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Speech Acts

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  1. Speech Acts Direct and indirect speech acts

  2. Speech Acts • Speech Events may also include Speech Acts. J.L Austin observed that ‘many utterances do not communicate information, but are equivalent to actions, e.g. • I apologise…’ • I promise….’ • ‘I will….’ (at a wedding’ • ‘I name this ship….’

  3. Performatives • Austin called such utterances performatives, which he saw as distinct from statements that convey information (constatives). I christen/name this ship The Queen Elisabeth (performative). Maurice Garin won the Tour de France in 1903 (constative) • Performatives cannot be true or false.

  4. Explict vs implicit performatives • Explicit performatives are performative utterances that contain a performative verb that makes explicit what kind of act is being performed. I promise to come to your talk tomorrow afternoon. • implicit performatives are performative utterances in which there is no such verb. I’ll come to your talk tomorrow afternoon.

  5. Common explicit performatives Other common Speech Acts are: • apology, • promise, • agreement • acceptance • advice • suggestion • warning • requests • betting • to second • to vote • to abstain

  6. Searle’s Five Categories of Speech Acts Representatives: the speaker is committed in varying degrees to the truth of a proposition: e.g. ‘affirm’, ‘believe,’ ‘conclude’, ‘report’; I think the Berlin Wall came down in 1989 Directives: the speaker tries to do something e.g. ‘ask’, ‘challenge’, ‘command’, ‘request’. Pass me the towel, will you?

  7. Commissives: the speaker is committed in varying degrees, to a certain course of action, e.g. ‘bet’, ‘guarantee,’ ‘pledge’, ‘promise’ ‘swear’. That’s the last time I’ll waste my money on so- called bargains Expressives: the speaker expresses an attitude about a state of affairs, e.g., ‘apologise’, ‘deplore’, ‘thank’, ‘welcome’- Well done, Elisabeth!

  8. Declarations: the speaker alters the status quo by making the utterance, • e.g., I resign, you’re offside’, ‘I name this child’, ‘you’re nicked’, ‘you’re busted, punk.’

  9. The three stages of a (successful) speech act • the locutionary act or the locution: the act of communication by the production of an utterance; • the illocutionary act or illocution: in other words, that is the message that is transmitted, which may not always correspond to the literal meaning of the words; • the perlocutionary act: that is the particular effect of the utterance, which does not necessarily correspond to the locutionary act.

  10. ‘And that is enough for today…’ • Locutionary act  (and that is enough for today) • Illocutionary act  ( students make preparations to quit the room) • Perloctionary act (you realise that a change has occurred)

  11. Felicity conditions • the person performing the speech act has to have authority to do so – only certain people are authorised to perform certain speech acts; the speech act has to be performed in the appropriate manner (sometimes this involves respecting precise wording), this can also include the demeanour • sincerity conditions have to be present: the speech act must be performed in a sincere manner: verbs such as promise, vow, or guarantee are only valid if they are uttered sincerely. So a speech act like ‘and that is enough for today’ can only be taken as a declaration that the lesson has ended if: • I have the authority to perform the speech act; • If the hearers are in a position to perform the required action; • And if there is sincerity.  • If any of these conditions is lacking, then the hearers will deduce that they have to make a different interpretation of the speech act.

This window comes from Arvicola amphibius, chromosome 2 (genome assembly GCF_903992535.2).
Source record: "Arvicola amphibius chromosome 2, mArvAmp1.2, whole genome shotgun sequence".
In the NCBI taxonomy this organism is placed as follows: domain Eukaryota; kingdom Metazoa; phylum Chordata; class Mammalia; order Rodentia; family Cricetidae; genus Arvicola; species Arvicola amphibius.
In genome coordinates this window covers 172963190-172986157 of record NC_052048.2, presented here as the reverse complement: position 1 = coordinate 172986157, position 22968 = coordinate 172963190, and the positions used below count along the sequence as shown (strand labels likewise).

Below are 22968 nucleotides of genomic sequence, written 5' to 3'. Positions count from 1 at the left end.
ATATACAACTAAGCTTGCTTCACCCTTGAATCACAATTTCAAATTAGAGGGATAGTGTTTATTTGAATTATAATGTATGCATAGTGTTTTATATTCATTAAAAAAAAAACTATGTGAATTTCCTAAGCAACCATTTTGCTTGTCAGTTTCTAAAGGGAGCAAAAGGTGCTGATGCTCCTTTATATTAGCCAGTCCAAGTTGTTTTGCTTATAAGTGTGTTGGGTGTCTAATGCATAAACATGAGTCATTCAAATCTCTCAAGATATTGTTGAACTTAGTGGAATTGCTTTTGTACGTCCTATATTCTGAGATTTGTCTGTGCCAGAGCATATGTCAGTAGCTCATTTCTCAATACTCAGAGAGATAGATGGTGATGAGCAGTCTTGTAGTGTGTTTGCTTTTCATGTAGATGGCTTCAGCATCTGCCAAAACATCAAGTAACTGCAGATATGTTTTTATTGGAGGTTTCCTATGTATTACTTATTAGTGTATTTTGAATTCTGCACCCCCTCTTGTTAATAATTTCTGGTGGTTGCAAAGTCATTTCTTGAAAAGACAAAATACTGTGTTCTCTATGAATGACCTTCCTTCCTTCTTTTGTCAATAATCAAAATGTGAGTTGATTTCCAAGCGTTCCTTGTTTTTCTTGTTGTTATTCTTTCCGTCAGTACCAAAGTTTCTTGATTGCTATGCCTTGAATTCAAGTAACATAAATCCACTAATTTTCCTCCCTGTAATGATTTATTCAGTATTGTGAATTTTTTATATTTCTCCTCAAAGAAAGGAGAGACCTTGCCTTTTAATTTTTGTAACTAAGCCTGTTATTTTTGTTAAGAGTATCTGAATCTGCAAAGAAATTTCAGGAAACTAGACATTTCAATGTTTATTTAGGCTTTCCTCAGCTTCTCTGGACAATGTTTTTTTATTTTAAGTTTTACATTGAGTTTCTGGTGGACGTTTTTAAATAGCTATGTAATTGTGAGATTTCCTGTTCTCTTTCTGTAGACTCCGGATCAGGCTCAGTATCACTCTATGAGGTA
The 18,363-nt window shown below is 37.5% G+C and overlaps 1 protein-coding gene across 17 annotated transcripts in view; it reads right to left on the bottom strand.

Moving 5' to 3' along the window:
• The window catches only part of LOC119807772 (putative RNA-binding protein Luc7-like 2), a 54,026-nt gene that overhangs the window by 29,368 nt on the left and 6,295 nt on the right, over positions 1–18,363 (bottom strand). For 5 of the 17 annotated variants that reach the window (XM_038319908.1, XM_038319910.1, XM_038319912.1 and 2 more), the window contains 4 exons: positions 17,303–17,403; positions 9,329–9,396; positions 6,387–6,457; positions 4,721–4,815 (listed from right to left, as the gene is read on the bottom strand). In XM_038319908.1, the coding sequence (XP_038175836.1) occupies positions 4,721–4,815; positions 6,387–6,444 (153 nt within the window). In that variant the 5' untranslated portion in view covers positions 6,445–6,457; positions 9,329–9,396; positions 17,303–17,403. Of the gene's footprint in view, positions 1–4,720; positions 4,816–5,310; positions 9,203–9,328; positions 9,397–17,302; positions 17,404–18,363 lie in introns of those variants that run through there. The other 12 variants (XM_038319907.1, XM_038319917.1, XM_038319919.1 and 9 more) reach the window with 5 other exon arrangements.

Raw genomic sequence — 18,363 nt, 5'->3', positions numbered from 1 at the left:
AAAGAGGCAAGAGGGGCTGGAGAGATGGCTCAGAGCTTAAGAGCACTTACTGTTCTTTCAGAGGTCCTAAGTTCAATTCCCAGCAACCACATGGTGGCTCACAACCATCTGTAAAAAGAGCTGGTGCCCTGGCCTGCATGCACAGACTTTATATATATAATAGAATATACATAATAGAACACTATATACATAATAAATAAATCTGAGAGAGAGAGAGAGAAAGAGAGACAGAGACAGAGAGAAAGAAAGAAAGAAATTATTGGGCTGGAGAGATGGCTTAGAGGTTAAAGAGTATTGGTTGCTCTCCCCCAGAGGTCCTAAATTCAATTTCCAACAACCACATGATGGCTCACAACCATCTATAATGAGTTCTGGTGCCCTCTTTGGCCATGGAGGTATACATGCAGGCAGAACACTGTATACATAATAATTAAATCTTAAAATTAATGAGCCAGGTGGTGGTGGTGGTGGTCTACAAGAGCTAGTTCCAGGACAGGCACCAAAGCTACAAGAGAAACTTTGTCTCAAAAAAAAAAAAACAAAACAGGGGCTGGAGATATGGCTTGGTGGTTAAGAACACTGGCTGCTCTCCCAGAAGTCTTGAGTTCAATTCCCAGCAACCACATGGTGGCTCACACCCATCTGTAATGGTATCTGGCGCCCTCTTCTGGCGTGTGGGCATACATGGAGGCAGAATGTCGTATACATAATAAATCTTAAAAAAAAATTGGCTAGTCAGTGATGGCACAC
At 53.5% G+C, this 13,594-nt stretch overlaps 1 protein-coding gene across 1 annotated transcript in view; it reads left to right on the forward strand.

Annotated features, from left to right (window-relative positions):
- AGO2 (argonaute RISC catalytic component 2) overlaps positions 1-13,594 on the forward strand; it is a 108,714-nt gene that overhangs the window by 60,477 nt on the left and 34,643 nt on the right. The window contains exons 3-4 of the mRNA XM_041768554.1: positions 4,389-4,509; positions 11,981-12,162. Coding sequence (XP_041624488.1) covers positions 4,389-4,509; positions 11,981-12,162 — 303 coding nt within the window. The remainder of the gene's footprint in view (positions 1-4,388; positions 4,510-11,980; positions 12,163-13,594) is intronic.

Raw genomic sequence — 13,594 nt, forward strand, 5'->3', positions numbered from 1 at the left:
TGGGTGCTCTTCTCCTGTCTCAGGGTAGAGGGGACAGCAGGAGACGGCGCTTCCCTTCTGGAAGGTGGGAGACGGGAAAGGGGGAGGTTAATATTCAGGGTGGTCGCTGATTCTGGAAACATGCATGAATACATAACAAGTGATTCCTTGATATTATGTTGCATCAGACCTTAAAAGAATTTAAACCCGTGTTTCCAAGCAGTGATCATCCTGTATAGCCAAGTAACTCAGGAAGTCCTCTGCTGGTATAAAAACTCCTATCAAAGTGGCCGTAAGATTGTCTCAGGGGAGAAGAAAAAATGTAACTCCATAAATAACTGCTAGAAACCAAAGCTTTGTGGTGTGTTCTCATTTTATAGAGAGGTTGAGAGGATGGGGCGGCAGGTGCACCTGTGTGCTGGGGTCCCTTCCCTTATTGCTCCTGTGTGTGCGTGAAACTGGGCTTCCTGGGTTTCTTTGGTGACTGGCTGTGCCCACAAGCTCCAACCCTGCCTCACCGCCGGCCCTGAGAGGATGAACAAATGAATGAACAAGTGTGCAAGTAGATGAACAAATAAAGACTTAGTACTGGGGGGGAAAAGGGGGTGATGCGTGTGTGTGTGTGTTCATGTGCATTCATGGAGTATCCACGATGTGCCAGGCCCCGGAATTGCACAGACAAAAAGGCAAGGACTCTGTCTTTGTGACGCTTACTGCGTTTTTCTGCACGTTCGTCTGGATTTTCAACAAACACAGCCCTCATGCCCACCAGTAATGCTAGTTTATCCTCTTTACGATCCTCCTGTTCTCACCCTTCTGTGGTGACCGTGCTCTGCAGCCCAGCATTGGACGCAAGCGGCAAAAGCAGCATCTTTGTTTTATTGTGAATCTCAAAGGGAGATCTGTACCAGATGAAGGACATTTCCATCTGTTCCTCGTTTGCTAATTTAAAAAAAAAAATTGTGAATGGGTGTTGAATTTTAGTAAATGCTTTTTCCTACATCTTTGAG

12. Indirect Speech Acts • For many reasons, perhaps because we are abiding by the politeness principle, for example, and we don’t wish to impose – we may ask for something to be done indirectly. ‘Can you pass the salt?’ is not really a question, but a directive; and answer of ‘yes’, without an attempt to pass it would be totally inappropriate and would violate the maximum of relevance.

  13. Sentence type and illocutionary force • The three basic sentence types (declarative, interrogative, imperative) are typically associated with the three basic illocutionary forces: • Declarative: asserting/ stating; • Interrogative: asking/questioning; • imperative: ordering/requesting.

  14. Difference between direct and indirect speech acts • A direct match between a sentence type and an illocutionary force, equals a direct speech act. • In addition, explicit performatives, which happen to be in the declarative form, are also taken to be direct speech acts, because they have their illocutionary force explicitly named by the performative verb in the main part of the sentence. • If there is no direct relationship between a sentence type and an illocutionary force, it indicates an indirect speech act. • When an explicit performative is used to make a request it functions as a direct speech act; the same is the case when an imperative is employed. By comparison, when an interrogative is used to make a request, we have an indirect speech act.

  15. From Speech Act to Gradation of Indirect Speech Act • Shut the door! • I’d be grateful, if you’d shut the door. • Could you shut the door? • It’d help to have the door shut. • It’s getting cold in here. Shall we keep out the draught? • Now, Jane, what have you forgotten to do? Brrr!